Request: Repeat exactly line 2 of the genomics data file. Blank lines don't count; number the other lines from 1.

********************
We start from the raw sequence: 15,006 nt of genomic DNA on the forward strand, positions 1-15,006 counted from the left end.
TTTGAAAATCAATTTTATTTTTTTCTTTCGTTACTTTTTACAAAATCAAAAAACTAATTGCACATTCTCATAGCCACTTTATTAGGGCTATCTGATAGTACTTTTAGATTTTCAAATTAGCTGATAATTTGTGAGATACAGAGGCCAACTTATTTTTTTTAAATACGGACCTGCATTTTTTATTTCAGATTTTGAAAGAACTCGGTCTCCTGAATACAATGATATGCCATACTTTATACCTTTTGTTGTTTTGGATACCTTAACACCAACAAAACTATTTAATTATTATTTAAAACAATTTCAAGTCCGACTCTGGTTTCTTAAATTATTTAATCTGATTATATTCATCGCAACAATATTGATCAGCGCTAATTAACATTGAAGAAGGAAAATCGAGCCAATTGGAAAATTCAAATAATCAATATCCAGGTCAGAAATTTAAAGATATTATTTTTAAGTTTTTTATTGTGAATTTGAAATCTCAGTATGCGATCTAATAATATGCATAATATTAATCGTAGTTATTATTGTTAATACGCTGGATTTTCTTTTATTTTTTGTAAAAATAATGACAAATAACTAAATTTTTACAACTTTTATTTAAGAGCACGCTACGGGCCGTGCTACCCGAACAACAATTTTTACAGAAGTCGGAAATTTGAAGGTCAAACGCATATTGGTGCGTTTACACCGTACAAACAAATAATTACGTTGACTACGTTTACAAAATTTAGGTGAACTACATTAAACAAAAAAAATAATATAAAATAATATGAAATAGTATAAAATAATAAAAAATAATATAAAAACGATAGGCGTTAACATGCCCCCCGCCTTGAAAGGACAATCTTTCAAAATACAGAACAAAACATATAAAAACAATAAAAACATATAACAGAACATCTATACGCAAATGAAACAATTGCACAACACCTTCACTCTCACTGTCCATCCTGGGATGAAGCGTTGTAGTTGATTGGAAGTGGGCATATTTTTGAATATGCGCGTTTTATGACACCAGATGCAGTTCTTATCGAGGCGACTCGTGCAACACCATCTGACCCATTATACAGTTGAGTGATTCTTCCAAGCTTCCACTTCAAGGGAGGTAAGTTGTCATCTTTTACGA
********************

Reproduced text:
TTTGAAAATCAATTTTATTTTTTTCTTTCGTTACTTTTTACAAAATCAAAAAACTAATTGCACATTCTCATAGCCACTTTATTAGGGCTATCTGATAGTACTTTTAGATTTTCAAATTAGCTGATAATTTGTGAGATACAGAGGCCAACTTATTTTTTTTAAATACGGACCTGCATTTTTTATTTCAGATTTTGAAAGAACTCGGTCTCCTGAATACAATGATATGCCATACTTTATACCTTTTGTTGTTTTGGATACCTTAACACCAACAAAACTATTTAATTATTATTTAAAACAATTTCAAGTCCGACTCTGGTTTCTTAAATTATTTAATCTGATTATATTCATCGCAACAATATTGATCAGCGCTAATTAACATTGAAGAAGGAAAATCGAGCCAATTGGAAAATTCAAATAATCAATATCCAGGTCAGAAATTTAAAGATATTATTTTTAAGTTTTTTATTGTGAATTTGAAATCTCAGTATGCGATCTAATAATATGCATAATATTAATCGTAGTTATTATTGTTAATACGCTGGATTTTCTTTTATTTTTTGTAAAAATAATGACAAATAACTAAATTTTTACAACTTTTATTTAAGAGCACGCTACGGGCCGTGCTACCCGAACAACAATTTTTACAGAAGTCGGAAATTTGAAGGTCAAACGCATATTGGTGCGTTTACACCGTACAAACAAATAATTACGTTGACTACGTTTACAAAATTTAGGTGAACTACATTAAACAAAAAAAATAATATAAAATAATATGAAATAGTATAAAATAATAAAAAATAATATAAAAACGATAGGCGTTAACATGCCCCCCGCCTTGAAAGGACAATCTTTCAAAATACAGAACAAAACATATAAAAACAATAAAAACATATAACAGAACATCTATACGCAAATGAAACAATTGCACAACACCTTCACTCTCACTGTCCATCCTGGGATGAAGCGTTGTAGTTGATTGGAAGTGGGCATATTTTTGAATATGCGCGTTTTATGACACCAGATGCAGTTCTTATCGAGGCGACTCGTGCAACACCATCTGACCCATTATACAGTTGAGTGATTCTTCCAAGCTTCCACTTCAAGGGAGGTAAGTTGTCATCTTTTACGA